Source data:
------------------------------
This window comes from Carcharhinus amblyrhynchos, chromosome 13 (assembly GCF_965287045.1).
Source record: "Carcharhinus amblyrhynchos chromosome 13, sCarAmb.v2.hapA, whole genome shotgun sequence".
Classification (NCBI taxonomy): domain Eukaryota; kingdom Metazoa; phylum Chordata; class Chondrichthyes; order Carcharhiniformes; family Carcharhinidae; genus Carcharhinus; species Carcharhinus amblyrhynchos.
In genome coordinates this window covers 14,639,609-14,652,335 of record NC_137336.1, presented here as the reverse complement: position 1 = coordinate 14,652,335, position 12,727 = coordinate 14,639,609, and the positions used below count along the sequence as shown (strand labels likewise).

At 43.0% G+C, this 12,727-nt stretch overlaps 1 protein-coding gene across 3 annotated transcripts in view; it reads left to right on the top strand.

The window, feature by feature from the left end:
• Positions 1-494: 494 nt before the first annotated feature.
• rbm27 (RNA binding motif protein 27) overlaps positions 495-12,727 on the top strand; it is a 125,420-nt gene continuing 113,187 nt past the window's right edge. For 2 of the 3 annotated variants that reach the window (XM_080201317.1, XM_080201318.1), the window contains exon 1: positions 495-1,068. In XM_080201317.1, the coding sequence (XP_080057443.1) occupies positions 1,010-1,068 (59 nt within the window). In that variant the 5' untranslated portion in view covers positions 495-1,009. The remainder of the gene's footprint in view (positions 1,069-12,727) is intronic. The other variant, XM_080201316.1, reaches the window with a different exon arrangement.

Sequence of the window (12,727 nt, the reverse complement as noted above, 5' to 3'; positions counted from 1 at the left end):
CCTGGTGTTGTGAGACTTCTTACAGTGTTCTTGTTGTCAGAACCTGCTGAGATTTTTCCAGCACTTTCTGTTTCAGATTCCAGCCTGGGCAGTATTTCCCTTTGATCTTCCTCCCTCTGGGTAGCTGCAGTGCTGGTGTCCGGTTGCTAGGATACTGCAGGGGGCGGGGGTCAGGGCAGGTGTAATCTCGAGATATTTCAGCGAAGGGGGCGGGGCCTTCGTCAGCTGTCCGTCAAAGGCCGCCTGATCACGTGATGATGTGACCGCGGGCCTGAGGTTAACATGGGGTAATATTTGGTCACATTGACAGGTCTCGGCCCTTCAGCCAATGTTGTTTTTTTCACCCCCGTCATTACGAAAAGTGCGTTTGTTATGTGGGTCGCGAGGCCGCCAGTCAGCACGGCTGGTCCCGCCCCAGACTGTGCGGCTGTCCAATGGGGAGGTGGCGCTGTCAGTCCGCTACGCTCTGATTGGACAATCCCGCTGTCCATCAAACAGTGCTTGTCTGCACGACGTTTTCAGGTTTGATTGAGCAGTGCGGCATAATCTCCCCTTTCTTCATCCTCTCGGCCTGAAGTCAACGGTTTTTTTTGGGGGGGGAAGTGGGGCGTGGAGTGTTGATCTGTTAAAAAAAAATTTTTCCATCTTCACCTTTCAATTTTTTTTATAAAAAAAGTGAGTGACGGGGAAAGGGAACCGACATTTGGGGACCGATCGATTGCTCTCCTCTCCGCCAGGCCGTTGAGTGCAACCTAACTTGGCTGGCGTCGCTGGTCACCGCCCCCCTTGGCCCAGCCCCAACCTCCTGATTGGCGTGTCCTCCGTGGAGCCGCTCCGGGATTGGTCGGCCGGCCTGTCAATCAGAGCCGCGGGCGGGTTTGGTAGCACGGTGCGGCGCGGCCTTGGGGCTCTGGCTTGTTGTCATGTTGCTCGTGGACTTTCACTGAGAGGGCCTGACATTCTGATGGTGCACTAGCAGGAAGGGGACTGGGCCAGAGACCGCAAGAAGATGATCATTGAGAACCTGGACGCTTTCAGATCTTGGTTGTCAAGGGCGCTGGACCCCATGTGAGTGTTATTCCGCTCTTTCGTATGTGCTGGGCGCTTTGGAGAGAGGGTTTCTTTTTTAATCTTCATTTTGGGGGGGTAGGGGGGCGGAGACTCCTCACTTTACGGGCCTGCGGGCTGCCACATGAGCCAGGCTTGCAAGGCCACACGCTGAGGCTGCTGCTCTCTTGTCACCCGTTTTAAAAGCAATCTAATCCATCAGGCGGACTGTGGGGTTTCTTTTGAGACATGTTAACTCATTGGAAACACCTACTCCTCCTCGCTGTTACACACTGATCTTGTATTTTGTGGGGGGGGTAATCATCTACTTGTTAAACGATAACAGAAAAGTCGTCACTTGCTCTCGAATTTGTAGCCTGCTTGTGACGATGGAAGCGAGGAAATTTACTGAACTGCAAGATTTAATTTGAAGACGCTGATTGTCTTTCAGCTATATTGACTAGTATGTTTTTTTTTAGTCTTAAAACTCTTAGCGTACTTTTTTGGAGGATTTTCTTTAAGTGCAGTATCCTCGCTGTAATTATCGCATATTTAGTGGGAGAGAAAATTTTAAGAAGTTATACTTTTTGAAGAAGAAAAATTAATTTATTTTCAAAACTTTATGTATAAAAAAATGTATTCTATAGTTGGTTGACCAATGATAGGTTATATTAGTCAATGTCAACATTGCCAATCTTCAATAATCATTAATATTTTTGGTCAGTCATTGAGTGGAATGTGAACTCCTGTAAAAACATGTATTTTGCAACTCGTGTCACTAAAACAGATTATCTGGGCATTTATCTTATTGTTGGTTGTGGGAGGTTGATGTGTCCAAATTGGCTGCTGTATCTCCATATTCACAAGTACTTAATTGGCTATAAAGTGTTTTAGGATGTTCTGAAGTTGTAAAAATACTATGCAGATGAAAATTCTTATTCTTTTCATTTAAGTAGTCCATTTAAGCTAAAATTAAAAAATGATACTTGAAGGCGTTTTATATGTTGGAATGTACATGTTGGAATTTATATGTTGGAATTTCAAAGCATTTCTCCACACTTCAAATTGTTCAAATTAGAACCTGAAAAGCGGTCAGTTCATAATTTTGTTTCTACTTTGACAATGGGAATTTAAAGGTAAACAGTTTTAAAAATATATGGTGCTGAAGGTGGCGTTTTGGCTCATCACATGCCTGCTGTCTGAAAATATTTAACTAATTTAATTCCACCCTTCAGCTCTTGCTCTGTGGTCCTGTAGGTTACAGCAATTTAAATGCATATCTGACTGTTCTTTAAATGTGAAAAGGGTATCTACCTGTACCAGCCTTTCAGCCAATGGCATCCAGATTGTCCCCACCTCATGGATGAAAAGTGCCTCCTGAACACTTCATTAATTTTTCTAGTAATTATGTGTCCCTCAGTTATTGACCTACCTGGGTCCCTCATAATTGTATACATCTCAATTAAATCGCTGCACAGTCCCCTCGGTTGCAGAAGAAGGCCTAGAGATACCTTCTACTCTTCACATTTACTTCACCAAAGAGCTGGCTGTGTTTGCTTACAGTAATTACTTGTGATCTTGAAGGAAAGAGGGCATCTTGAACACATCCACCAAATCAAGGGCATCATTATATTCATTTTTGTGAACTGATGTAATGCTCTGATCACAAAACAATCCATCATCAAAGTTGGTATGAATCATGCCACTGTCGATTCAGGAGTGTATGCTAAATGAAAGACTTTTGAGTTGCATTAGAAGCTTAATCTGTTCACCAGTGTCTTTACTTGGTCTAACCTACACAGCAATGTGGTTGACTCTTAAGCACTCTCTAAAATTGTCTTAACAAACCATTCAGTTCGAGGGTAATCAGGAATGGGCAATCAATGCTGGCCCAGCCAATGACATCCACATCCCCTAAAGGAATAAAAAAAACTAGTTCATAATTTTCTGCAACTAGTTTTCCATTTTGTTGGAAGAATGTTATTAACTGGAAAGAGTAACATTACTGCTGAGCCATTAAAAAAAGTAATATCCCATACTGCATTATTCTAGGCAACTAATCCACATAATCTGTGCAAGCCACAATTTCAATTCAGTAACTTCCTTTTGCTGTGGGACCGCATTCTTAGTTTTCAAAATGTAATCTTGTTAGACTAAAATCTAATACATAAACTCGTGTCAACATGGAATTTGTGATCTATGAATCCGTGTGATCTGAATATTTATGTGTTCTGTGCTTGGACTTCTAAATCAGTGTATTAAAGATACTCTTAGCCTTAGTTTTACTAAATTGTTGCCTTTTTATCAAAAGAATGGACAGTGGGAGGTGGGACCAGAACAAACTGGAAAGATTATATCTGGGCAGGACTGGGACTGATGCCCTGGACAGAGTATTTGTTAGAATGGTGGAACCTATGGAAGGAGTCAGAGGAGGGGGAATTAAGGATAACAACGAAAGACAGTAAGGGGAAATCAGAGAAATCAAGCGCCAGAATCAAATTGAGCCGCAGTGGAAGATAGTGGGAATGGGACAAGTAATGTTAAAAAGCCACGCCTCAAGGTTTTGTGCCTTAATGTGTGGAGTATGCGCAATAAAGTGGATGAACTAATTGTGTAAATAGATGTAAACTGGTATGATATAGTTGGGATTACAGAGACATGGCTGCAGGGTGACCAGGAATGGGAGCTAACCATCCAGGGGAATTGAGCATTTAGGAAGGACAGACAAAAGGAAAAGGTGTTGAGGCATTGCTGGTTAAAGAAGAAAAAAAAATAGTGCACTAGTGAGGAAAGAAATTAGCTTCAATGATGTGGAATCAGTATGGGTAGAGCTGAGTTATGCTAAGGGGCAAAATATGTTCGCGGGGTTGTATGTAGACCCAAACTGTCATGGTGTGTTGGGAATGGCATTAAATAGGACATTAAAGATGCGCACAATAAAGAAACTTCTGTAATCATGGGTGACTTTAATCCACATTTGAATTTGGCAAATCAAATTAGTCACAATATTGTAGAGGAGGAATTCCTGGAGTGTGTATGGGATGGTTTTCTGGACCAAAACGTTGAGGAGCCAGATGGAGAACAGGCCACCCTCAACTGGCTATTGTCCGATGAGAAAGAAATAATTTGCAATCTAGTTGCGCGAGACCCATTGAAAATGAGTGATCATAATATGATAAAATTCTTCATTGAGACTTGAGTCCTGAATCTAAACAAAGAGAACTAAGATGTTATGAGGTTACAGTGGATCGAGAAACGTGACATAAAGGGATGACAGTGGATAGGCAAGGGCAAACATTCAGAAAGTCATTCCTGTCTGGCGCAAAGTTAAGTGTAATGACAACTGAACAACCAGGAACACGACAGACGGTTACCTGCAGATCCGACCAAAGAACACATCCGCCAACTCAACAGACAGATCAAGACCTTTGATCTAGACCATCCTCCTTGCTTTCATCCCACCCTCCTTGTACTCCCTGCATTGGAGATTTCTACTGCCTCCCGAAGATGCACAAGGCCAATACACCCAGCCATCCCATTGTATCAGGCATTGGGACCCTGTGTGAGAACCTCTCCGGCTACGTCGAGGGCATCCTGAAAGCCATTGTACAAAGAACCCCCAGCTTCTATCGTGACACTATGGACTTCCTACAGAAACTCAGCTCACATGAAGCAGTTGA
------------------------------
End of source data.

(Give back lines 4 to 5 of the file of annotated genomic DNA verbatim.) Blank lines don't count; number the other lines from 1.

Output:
In genome coordinates this window covers 14,639,609-14,652,335 of record NC_137336.1, presented here as the reverse complement: position 1 = coordinate 14,652,335, position 12,727 = coordinate 14,639,609, and the positions used below count along the sequence as shown (strand labels likewise).

At 43.0% G+C, this 12,727-nt stretch overlaps 1 protein-coding gene across 3 annotated transcripts in view; it reads left to right on the top strand.